This season is no holiday for retailers
A worker touches up the Lord & Taylor Christmas windows in New York City.
TEXT OF INTERVIEW
SCOTT JAGOW: It appears a lot of people have quit their spending habit for now. In October, retail sales had their biggest drop on record. We all know the stores are gonna suffer this holiday season. But how bad can it possibly be?
Here to help us figure it out is our own retail maven, Stacey Vanek-Smith. Stacey, what's the forecast?
STACEY VANEK-SMITH: It's going to be terrible. Just to give you an example: Last year consumers spent about $460 billion during the holiday shopping season. This year that's expected to go down by about 1 percent. Now, that doesn't sound that bad, but that number never goes down. In fact, the last time it went down was the early '90s. And the last time it's gone down that much was the early '80s.
JAGOW: Wow. Now, what are retailers doing to respond to this to try to get anyone to come and shop?
VANEK-SMITH: Sales. They're launching huge sales. I mean, everyone from Nordstrom's to Macy's to Ann Taylor, we're seeing 30 percent off, 40 percent off. These are sales that we usually don't see until after Christmas. And that's really bad because retailers count on profits that they make during the holidays for the whole year. Often, 80 percent of their profits for the whole year come from this time of year.
JAGOW: I keep hearing, "Well, Wal-Mart's doing OK. Everybody's stinking up the joint, except Wal-Mart." Is that really true?
VANEK-SMITH: It is, actually. The only people that are really sort of doing OK in this downturn are super-deep discounters that are offering sales on top of their discounts. But even they are not necessarily doing as well as they should be. I spoke with Burt Flickinger -- he's a retail analyst -- and he said even the sales at the big discounters aren't as high as they should be right now.
BURT FLICKINGER: There aren't any clear winners. And the more people who report, the worse it's going to get. And the consumer's more cash and credit constrained than ever before.
So, even the Wal-Marts of the world are getting crunched.
JAGOW: Stacey, I was watching TV the other day and I noticed that the ads that have come out so far for holiday sales seem very, kind of, gooey. Trying to get that Christmas spirit evoked in people. What else, besides dropping the price, are retailers doing?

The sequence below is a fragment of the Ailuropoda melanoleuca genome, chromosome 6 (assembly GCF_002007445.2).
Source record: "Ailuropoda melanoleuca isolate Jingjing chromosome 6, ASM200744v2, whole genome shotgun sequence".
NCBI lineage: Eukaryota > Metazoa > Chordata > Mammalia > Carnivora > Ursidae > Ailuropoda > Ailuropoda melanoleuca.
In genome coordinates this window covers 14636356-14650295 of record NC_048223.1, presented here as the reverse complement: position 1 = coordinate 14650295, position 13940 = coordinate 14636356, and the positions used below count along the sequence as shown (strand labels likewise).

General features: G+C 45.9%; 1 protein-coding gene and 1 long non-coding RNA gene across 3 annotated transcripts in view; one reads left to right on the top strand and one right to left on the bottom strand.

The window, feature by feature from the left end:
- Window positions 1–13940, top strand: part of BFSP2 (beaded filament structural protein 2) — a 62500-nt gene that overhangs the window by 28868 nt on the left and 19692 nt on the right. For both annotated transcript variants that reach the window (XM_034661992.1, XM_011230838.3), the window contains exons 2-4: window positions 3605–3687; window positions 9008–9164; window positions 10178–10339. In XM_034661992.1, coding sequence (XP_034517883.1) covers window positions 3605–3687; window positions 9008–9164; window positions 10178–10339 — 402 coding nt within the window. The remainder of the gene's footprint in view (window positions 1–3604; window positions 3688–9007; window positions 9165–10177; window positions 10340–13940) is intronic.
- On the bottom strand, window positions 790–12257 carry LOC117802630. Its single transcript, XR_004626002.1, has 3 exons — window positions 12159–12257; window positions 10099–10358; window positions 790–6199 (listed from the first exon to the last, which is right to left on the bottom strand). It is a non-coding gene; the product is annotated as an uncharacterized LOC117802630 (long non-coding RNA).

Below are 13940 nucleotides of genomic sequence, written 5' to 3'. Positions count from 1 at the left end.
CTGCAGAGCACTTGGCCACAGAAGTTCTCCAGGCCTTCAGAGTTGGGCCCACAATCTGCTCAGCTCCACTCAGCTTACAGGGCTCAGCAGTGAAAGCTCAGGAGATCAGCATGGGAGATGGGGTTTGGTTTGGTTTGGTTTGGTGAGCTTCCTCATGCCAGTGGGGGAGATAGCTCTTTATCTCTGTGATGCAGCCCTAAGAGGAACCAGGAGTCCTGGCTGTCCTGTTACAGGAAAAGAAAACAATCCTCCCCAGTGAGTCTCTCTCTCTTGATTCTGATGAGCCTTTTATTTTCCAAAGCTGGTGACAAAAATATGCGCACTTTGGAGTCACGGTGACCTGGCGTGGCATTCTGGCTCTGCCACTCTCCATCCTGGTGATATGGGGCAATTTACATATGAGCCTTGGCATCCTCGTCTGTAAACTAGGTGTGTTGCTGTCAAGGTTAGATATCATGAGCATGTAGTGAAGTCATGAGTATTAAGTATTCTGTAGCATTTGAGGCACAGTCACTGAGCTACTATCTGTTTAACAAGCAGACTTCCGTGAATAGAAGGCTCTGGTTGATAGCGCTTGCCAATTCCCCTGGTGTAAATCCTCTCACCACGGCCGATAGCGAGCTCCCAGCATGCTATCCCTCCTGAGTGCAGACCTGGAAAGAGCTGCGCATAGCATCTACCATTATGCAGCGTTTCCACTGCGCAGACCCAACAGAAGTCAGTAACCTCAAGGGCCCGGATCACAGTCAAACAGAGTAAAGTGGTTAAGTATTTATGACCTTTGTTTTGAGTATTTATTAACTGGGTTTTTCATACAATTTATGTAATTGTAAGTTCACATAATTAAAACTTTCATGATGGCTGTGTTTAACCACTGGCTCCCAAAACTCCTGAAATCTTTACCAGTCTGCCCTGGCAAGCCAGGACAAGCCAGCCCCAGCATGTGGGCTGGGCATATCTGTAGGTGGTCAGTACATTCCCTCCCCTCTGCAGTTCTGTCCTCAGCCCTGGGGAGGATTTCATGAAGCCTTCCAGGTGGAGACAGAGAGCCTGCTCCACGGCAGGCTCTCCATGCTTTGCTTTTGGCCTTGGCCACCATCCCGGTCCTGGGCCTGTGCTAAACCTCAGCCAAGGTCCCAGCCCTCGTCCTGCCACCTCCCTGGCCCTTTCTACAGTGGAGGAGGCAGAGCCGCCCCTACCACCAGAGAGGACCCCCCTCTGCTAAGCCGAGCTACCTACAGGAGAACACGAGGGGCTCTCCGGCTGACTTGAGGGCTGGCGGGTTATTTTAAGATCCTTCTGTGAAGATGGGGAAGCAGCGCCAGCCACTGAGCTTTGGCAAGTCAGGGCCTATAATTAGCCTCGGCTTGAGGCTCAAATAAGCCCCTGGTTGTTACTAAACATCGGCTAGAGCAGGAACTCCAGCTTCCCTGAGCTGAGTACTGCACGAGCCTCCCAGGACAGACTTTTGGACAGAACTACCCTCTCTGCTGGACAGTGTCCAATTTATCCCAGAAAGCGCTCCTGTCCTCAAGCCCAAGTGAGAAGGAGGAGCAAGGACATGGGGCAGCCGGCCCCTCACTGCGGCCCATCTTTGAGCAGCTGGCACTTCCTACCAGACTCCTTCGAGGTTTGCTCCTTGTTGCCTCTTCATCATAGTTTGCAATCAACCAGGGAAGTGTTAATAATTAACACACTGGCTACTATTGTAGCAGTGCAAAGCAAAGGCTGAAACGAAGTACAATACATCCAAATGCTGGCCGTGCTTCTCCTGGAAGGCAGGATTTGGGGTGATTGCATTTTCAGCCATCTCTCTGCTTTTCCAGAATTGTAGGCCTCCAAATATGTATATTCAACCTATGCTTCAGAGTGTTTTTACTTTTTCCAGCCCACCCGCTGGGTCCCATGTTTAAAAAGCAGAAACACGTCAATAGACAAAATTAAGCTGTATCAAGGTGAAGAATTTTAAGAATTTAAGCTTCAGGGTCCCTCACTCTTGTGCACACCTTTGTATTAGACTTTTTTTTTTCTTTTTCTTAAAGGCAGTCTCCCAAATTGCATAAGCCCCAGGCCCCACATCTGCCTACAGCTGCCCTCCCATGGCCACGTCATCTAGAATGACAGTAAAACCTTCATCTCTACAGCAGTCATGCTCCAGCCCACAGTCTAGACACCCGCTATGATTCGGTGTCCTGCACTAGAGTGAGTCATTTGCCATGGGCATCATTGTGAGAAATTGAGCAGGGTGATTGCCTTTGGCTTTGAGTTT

VANEK-SMITH: A couple of things. Price drops are obviously the big one because people just can't spend on credit this year. So a lot of stores are really promoting programs like lay-away, where you can spend money but don't necessarily have to count on your credit card. A lot of huge, sort of personalized promotions to loyal shoppers. People are getting a lot of discount cards or special sales events. Basically, anything to sort of get people into the store. And they figure once they're in the store they'll buy things.
JAGOW: And what kind of effect will this have on the economy as a whole?
VANEK-SMITH: Well, the real trickle-down effect that we're going to see is the job market. About 10 percent of Americans are actually employed in the retail sector. And actually a quarter of the layoffs that we've seen since last November have been in retail. That's more than even the automotive sector. So, it's really been hit. And the real problem with that is, is that retail jobs are sort of a go-to place for workers without college educations. They're considered the most vulnerable during economic downturns. And so it's really bad news when those jobs start drying up, because that's really be a place for people who've lost jobs in manufacturing, younger workers, people with fewer skills, they've all gone to the retail sector traditionally.
JAGOW: I think it's going to be an old-fashioned Christmas.
VANEK-SMITH: Yes, yes, the kind with no gifts.
JAGOW: Alright, Stacey Vanek-Smith. Thanks.
VANEK-SMITH: Thanks, Scott.